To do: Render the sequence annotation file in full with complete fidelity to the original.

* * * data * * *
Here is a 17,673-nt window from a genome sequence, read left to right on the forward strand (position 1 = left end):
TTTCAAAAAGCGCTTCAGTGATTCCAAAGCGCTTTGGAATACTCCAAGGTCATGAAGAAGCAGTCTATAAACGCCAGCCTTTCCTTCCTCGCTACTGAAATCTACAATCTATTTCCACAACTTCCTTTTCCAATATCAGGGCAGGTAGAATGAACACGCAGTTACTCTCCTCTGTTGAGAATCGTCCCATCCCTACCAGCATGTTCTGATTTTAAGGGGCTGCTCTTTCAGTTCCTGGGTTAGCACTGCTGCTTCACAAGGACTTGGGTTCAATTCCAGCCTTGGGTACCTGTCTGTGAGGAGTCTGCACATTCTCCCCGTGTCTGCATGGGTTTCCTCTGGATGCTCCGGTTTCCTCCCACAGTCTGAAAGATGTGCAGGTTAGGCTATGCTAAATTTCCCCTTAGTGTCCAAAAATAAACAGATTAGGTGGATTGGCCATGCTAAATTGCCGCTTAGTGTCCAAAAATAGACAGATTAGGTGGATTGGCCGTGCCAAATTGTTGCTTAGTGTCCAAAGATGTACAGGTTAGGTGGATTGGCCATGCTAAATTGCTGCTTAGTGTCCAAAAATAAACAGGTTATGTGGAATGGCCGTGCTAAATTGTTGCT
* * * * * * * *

Here is a 17,673-nt window from a genome sequence, read left to right on the forward strand (position 1 = left end):
TTTCAAAAAGCGCTTCAGTGATTCCAAAGCGCTTTGGAATACTCCAAGGTCATGAAGAAGCAGTCTATAAACGCCAGCCTTTCCTTCCTCGCTACTGAAATCTACAATCTATTTCCACAACTTCCTTTTCCAATATCAGGGCAGGTAGAATGAACACGCAGTTACTCTCCTCTGTTGAGAATCGTCCCATCCCTACCAGCATGTTCTGATTTTAAGGGGCTGCTCTTTCAGTTCCTGGGTTAGCACTGCTGCTTCACAAGGACTTGGGTTCAATTCCAGCCTTGGGTACCTGTCTGTGAGGAGTCTGCACATTCTCCCCGTGTCTGCATGGGTTTCCTCTGGATGCTCCGGTTTCCTCCCACAGTCTGAAAGATGTGCAGGTTAGGCTATGCTAAATTTCCCCTTAGTGTCCAAAAATAAACAGATTAGGTGGATTGGCCATGCTAAATTGCCGCTTAGTGTCCAAAAATAGACAGATTAGGTGGATTGGCCGTGCCAAATTGTTGCTTAGTGTCCAAAGATGTACAGGTTAGGTGGATTGGCCATGCTAAATTGCTGCTTAGTGTCCAAAAATAAACAGGTTATGTGGAATGGCCGTGCTAAATTGTTGCT